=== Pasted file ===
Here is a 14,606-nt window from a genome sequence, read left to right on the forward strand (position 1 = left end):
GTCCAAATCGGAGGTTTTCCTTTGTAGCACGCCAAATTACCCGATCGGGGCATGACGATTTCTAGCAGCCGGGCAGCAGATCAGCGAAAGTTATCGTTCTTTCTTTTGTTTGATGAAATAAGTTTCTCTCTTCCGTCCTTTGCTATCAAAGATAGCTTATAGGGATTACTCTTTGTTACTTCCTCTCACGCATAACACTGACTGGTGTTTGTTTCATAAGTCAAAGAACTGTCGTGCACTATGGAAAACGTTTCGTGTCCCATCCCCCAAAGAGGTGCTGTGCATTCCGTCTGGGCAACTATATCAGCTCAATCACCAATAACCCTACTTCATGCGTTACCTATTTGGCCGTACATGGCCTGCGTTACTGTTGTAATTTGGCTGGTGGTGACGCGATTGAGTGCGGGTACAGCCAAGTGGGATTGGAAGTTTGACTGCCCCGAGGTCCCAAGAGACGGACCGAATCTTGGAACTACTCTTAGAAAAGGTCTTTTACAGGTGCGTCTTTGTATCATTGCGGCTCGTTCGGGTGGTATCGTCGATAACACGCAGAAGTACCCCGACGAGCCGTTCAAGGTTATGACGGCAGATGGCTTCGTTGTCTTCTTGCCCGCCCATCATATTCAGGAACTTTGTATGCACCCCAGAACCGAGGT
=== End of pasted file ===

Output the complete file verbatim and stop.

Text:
Here is a 14,606-nt window from a genome sequence, read left to right on the forward strand (position 1 = left end):
GTCCAAATCGGAGGTTTTCCTTTGTAGCACGCCAAATTACCCGATCGGGGCATGACGATTTCTAGCAGCCGGGCAGCAGATCAGCGAAAGTTATCGTTCTTTCTTTTGTTTGATGAAATAAGTTTCTCTCTTCCGTCCTTTGCTATCAAAGATAGCTTATAGGGATTACTCTTTGTTACTTCCTCTCACGCATAACACTGACTGGTGTTTGTTTCATAAGTCAAAGAACTGTCGTGCACTATGGAAAACGTTTCGTGTCCCATCCCCCAAAGAGGTGCTGTGCATTCCGTCTGGGCAACTATATCAGCTCAATCACCAATAACCCTACTTCATGCGTTACCTATTTGGCCGTACATGGCCTGCGTTACTGTTGTAATTTGGCTGGTGGTGACGCGATTGAGTGCGGGTACAGCCAAGTGGGATTGGAAGTTTGACTGCCCCGAGGTCCCAAGAGACGGACCGAATCTTGGAACTACTCTTAGAAAAGGTCTTTTACAGGTGCGTCTTTGTATCATTGCGGCTCGTTCGGGTGGTATCGTCGATAACACGCAGAAGTACCCCGACGAGCCGTTCAAGGTTATGACGGCAGATGGCTTCGTTGTCTTCTTGCCCGCCCATCATATTCAGGAACTTTGTATGCACCCCAGAACCGAGGT